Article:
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Orthodox Synagogue Gutted, Conservative Synagogue Damaged by Fire of ‘suspicious’ Origin

March 19, 1981
See Original Daily Bulletin From This Date

Rabbi Joseph Polish, of the Astoria Center of Israel, said today that he was “determined to conduct services tomorrow night and uninterruptedly throughout the year” in the 300-family Conservative congregation in the Astoria section of Queens despite extensive damage to its main sanctuary last night from a fire that erupted in and destroyed an Orthodox synagogue next door.

The 60-year-old synagogue of Congregation Mishkan Israel of Astoria was gutted by the blaze that Lt. Michael Kimchak of the Fire Department termed of “suspicious” origin. Polish told the Jewish Telegraphic Agency that his synagogue sustained damage from flames and smoke that spread from the adjacent building and water sprayed on both buildings by the fire fighters.

Polish said that two 20-foot stained glass windows were destroyed. But he would not “even try to estimate” the damage in terms of dollars at this point and said it was “impossible to predict” when the main sanctuary would be usable. Nevertheless, he said, Purim services will be conducted tomorrow night in other parts of the building such as the library and board room, and services will continue over the Sabbath and regularly thereafter.

Polish said “I have formally invited” the members of Congregation Mishkan Israel “to utilize our facilities in our library” for worship or “to attend our services,” but so far he has had no reply. “I will be in touch with them today.” he said.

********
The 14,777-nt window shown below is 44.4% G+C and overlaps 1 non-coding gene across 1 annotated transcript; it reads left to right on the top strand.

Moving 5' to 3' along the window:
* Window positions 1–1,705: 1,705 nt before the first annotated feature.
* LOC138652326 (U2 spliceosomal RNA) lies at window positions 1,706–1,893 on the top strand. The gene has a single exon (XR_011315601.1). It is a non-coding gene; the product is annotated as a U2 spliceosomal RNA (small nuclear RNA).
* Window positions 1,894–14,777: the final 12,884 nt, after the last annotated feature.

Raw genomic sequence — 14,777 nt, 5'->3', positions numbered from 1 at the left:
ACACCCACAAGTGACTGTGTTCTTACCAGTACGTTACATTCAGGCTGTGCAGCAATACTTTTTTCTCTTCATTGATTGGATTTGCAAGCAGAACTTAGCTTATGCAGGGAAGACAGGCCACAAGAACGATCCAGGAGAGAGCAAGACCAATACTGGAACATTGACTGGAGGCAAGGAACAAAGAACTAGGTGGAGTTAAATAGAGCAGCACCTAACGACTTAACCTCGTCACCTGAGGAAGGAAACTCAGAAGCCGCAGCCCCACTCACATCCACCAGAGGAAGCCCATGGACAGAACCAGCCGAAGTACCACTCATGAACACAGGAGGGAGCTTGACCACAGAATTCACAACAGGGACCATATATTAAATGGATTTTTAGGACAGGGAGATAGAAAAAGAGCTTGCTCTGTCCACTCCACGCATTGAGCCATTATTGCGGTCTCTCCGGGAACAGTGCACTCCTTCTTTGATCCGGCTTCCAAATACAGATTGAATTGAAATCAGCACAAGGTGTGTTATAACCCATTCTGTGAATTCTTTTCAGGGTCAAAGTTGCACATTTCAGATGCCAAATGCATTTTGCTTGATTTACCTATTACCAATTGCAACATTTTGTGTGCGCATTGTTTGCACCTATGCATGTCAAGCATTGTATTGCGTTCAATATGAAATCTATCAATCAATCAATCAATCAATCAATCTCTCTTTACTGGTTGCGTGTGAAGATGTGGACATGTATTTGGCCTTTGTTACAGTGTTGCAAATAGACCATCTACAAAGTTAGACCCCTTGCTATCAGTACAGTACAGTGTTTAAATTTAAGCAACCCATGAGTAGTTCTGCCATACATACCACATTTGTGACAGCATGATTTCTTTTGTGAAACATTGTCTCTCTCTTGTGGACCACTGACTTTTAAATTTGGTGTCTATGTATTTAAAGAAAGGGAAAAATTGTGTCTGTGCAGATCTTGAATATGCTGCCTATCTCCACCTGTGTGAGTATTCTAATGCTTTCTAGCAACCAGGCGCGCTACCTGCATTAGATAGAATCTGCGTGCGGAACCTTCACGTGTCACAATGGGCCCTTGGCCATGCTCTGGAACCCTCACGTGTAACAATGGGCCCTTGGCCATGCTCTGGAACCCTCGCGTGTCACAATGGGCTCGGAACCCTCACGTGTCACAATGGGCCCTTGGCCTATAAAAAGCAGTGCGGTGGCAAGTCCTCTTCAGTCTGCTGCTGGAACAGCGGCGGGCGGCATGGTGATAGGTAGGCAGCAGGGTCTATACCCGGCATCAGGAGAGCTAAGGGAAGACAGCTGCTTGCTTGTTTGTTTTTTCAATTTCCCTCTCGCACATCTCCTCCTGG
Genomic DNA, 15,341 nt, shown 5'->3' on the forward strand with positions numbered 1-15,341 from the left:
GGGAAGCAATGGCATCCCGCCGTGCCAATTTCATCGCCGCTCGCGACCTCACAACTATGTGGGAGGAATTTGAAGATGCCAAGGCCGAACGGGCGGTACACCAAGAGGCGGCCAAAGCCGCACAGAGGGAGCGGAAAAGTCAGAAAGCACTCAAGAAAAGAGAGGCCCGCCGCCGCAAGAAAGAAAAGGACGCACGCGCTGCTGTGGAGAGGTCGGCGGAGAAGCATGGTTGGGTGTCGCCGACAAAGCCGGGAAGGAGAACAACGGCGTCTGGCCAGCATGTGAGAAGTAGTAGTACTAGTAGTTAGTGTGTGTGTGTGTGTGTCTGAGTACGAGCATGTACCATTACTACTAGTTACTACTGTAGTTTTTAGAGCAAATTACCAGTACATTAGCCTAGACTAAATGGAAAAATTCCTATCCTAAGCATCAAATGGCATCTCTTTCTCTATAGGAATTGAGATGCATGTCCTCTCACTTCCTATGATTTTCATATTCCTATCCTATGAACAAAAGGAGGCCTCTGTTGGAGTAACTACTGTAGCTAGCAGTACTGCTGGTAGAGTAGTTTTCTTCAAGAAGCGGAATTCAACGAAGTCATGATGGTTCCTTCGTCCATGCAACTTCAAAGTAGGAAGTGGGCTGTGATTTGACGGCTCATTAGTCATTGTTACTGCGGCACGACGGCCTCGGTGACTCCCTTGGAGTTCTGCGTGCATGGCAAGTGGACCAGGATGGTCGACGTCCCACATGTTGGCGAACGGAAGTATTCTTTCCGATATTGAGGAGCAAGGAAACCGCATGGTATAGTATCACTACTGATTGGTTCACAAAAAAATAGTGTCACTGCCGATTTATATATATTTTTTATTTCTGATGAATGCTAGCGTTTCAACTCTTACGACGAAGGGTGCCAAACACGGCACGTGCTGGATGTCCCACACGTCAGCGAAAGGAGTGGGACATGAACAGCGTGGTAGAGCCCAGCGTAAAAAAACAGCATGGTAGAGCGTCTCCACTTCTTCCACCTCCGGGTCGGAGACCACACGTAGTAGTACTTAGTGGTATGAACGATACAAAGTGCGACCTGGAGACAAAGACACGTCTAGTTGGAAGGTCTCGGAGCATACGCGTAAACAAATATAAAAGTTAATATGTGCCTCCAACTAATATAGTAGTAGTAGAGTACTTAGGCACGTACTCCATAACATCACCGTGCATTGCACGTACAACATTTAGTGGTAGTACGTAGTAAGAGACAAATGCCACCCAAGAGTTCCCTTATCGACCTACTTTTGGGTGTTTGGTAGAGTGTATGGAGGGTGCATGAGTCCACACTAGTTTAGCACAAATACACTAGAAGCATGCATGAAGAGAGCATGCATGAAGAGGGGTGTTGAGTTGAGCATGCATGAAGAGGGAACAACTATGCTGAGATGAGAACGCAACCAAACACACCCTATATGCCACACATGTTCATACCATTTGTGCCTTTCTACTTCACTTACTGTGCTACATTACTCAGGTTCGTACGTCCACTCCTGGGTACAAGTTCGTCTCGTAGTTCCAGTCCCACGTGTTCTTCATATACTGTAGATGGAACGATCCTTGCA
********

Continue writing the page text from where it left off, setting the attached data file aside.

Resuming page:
Max Karp, president of the small Orthodox congregation, could not be reached for comment. Polish said the congregation has no rabbi. The fire that destroyed the two-story brick building ruined its six Torah scrolls and silver ornaments. The remains of the scrolls and silver artifacts salvaged from the blaze were taken to the local police station for safekeeping.

Polish declined to comment when asked if he thought the fire was of suspicious nature. “That’s an unfair question,” he said, adding that it was up to the Fire Department to determine if there was arson. He could recall no recent acts of vandalism or threats against his congregation.

But there reportedly were some incidents of vandalism against the Orthodox synagogue recently and a Greek church nearby was set on fire. Both congregations are located in what Polish described as a “mixed” neighborhood in which Greeks, Italians and Jews are the largest ethnic groups.

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